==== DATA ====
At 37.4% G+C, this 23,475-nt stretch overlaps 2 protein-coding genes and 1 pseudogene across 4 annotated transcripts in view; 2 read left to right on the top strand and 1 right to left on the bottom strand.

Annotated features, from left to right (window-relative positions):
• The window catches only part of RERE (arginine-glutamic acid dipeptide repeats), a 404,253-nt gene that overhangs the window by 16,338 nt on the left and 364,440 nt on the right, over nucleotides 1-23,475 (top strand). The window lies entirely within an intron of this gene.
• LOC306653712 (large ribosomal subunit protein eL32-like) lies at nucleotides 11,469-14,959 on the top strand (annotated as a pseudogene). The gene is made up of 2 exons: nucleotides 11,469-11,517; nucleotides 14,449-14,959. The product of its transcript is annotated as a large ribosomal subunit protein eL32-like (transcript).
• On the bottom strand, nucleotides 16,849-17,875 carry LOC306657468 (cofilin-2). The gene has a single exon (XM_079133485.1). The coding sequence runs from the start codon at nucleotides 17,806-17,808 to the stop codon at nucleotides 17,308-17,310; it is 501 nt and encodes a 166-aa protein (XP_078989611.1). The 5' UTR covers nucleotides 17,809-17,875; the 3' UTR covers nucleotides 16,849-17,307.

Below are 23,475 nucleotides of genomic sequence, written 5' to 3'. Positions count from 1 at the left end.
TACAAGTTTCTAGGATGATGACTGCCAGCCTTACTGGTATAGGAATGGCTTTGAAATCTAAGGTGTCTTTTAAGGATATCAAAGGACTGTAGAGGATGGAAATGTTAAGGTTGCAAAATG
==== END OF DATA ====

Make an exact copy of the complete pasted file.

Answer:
At 37.4% G+C, this 23,475-nt stretch overlaps 2 protein-coding genes and 1 pseudogene across 4 annotated transcripts in view; 2 read left to right on the top strand and 1 right to left on the bottom strand.

Annotated features, from left to right (window-relative positions):
• The window catches only part of RERE (arginine-glutamic acid dipeptide repeats), a 404,253-nt gene that overhangs the window by 16,338 nt on the left and 364,440 nt on the right, over nucleotides 1-23,475 (top strand). The window lies entirely within an intron of this gene.
• LOC306653712 (large ribosomal subunit protein eL32-like) lies at nucleotides 11,469-14,959 on the top strand (annotated as a pseudogene). The gene is made up of 2 exons: nucleotides 11,469-11,517; nucleotides 14,449-14,959. The product of its transcript is annotated as a large ribosomal subunit protein eL32-like (transcript).
• On the bottom strand, nucleotides 16,849-17,875 carry LOC306657468 (cofilin-2). The gene has a single exon (XM_079133485.1). The coding sequence runs from the start codon at nucleotides 17,806-17,808 to the stop codon at nucleotides 17,308-17,310; it is 501 nt and encodes a 166-aa protein (XP_078989611.1). The 5' UTR covers nucleotides 17,809-17,875; the 3' UTR covers nucleotides 16,849-17,307.

Below are 23,475 nucleotides of genomic sequence, written 5' to 3'. Positions count from 1 at the left end.
TACAAGTTTCTAGGATGATGACTGCCAGCCTTACTGGTATAGGAATGGCTTTGAAATCTAAGGTGTCTTTTAAGGATATCAAAGGACTGTAGAGGATGGAAATGTTAAGGTTGCAAAATG